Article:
URBAN RENEWAL PLAN
During the post-war years, New York City sought to use its urban renewal powers to clear areas with low-income residents and replace them with new, more expensive housing. This process, known as slum clearance, aimed to remove existing residents, demolish their housing, and give the land to developers at a reduced cost. The New York City's Slum Clearance Plan paved the way for many new housing projects in low-income communities but only a small number of existing residents benefited from the new housing units. The rest, the vulnerable workforce, were forcefully evicted.
The Cooper Square story started in 1959 when the city and development czar Robert Moses released an urban renewal plan for an area dubbed Cooper Square due to its proximity to Cooper Union, an historic small college. The area included a cluster of tenements and small businesses in Manhattan’s Lower East Side. Furious at the city's disregard for its low-income renters, neighborhood activists were quick to organize to stop the Cooper Square Urban Renewal Plan, which also included the construction of an expressway that would had split the community in two.
Cooper Square in 1957. Photo: Edward Meneeley Archives.
COOPER SQUARE COMMITTEE IS FORMED
A group of community activists, residents, business owners, and artists formed the Cooper Square Committee to fight the Moses plan. They included Thelma Burdick from the Church of All Nations Settlement House, Esther Rand from Met Council on Housing, Helen DeMott, Marvin Carpenter, Frances Goldin, Walter Thabit, Charles Kaswan, Margaret Richie, Stoughton Lynn, and Morris Moskovitz.
THE ALTERNATE PLAN
Unwilling to accept the urban renewal plan, the Cooper Square Committee members built local coalitions, organized tenants, and developed a community-based plan, the first in the city. The Alternate Plan, completed after over 100 community meetings under the leadership of Walter Thabit, was made public in 1961. It sought to minimize demolitions, carry on development in stages, prevent displacement, and give site tenants priority for the new housing. It proposed that the blocks with the best tenement housing remain in place and created innovative solutions to meet the needs of seniors, artists, and homeless men on the Bowery.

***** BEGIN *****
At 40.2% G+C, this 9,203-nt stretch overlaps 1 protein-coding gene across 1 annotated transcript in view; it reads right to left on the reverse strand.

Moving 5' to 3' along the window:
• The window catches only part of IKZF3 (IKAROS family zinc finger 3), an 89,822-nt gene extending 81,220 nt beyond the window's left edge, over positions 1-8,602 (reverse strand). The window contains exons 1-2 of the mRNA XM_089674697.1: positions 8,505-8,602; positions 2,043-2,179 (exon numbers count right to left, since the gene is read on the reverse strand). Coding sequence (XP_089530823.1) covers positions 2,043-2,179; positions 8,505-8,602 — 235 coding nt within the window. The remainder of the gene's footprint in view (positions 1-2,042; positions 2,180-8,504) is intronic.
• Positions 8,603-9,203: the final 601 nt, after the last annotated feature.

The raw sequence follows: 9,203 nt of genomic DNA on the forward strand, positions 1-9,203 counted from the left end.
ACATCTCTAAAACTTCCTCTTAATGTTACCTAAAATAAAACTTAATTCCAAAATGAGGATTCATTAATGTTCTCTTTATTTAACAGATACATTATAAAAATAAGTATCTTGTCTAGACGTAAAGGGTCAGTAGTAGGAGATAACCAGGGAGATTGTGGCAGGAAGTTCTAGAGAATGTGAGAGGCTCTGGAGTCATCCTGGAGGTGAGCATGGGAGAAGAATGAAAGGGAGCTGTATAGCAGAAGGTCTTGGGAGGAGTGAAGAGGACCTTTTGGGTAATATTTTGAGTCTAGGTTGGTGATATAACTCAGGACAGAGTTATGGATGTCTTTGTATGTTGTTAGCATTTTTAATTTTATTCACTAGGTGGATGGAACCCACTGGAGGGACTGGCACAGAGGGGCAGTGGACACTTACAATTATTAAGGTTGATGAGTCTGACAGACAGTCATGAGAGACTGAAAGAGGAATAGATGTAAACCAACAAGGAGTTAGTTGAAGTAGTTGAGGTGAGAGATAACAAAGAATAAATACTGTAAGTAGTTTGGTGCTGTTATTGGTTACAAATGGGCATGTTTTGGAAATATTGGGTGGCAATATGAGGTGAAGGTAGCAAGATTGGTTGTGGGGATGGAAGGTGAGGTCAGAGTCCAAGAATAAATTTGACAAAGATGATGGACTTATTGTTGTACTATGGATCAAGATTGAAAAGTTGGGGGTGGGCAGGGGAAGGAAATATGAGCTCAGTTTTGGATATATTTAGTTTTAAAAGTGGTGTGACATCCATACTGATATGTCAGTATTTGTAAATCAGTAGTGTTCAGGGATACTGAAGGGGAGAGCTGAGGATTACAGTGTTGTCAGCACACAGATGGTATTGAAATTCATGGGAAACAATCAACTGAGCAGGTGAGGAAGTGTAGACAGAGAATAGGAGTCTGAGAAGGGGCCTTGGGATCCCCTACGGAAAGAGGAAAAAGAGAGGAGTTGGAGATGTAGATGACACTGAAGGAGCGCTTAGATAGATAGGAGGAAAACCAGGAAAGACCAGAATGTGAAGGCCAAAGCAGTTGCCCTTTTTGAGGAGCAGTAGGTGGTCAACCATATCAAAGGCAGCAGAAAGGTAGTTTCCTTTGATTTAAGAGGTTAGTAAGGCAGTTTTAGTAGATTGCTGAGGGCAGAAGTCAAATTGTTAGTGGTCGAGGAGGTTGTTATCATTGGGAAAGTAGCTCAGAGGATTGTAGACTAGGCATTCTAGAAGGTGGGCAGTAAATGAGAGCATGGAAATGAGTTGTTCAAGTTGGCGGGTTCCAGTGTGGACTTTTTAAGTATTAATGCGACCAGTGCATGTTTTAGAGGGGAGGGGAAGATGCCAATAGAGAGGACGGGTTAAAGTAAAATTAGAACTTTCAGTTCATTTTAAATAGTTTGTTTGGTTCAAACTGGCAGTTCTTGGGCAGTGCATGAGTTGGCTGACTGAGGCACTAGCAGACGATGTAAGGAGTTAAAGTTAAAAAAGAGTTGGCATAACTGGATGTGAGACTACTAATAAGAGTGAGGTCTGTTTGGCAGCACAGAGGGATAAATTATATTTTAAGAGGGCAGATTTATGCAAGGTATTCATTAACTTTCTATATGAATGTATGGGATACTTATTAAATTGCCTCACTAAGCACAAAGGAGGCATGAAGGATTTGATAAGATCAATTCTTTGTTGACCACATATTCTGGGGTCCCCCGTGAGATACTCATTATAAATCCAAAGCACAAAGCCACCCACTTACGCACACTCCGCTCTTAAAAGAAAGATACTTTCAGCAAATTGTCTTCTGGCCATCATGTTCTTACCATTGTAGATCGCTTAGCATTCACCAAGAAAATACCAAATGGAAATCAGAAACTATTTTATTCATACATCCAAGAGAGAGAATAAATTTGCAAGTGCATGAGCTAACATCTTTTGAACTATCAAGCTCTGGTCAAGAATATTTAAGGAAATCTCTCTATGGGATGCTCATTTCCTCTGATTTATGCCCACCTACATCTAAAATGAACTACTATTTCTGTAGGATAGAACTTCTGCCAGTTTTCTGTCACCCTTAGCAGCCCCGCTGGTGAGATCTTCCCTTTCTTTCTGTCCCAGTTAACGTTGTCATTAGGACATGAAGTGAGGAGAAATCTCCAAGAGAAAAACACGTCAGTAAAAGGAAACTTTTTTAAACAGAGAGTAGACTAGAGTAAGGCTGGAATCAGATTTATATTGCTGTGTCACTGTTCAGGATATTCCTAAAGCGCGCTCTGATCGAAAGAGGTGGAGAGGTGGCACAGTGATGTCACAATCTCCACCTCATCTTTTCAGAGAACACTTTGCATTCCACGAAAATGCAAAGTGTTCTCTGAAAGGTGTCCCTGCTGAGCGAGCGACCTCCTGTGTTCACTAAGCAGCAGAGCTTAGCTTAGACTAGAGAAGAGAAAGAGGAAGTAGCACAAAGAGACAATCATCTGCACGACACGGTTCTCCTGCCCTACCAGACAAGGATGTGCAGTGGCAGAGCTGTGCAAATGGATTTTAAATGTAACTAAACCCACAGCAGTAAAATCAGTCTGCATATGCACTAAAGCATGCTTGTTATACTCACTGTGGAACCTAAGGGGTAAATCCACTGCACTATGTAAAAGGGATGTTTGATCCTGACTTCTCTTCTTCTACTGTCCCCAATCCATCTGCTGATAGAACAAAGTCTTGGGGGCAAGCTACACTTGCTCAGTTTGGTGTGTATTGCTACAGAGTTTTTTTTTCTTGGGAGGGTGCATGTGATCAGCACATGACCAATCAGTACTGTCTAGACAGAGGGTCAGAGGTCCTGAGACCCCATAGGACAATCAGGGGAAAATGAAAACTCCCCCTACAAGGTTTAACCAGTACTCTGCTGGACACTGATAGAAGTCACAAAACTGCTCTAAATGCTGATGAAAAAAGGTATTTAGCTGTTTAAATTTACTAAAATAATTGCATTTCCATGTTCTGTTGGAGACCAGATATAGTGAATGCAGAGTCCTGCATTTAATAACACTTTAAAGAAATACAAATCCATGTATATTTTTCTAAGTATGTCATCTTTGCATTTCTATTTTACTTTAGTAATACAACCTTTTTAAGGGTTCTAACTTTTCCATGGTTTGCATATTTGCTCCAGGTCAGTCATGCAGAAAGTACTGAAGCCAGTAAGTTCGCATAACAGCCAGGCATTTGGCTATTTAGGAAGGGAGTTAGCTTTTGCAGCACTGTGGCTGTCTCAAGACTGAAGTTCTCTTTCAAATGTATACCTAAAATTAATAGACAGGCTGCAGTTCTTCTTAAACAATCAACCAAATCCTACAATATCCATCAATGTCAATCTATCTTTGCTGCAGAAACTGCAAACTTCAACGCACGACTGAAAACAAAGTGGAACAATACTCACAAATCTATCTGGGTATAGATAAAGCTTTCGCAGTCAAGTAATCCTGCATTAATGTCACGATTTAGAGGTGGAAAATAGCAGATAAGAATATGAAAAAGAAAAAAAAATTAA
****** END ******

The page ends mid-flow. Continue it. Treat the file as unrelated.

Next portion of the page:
Alternate Plan's Visualizations. Photo: Tom Angotti
LOWER EAST SIDE GETS DEVASTATED BY FISCAL CRISIS
The anti-displacement efforts of the Cooper Square Committee, and many other groups across the city, brought to light the damage of slum clearance. They rejected the planned relocations and displacement and forced the city to put the Cooper Square Urban Renewal plan and the site clearance on hold. Energized, the committee continued working on The Alternate Plan in collaboration with community members and experts. The plan was officially adopted by the city in 1970, but it was not developed as originally conceived due to a moratorium on funds for low-income housing development declared by President Nixon in 1969. The withdrawal of federal funds was followed by the city’s fiscal crisis of the 1970s, which further devastated the Lower East Side and many other neighborhoods.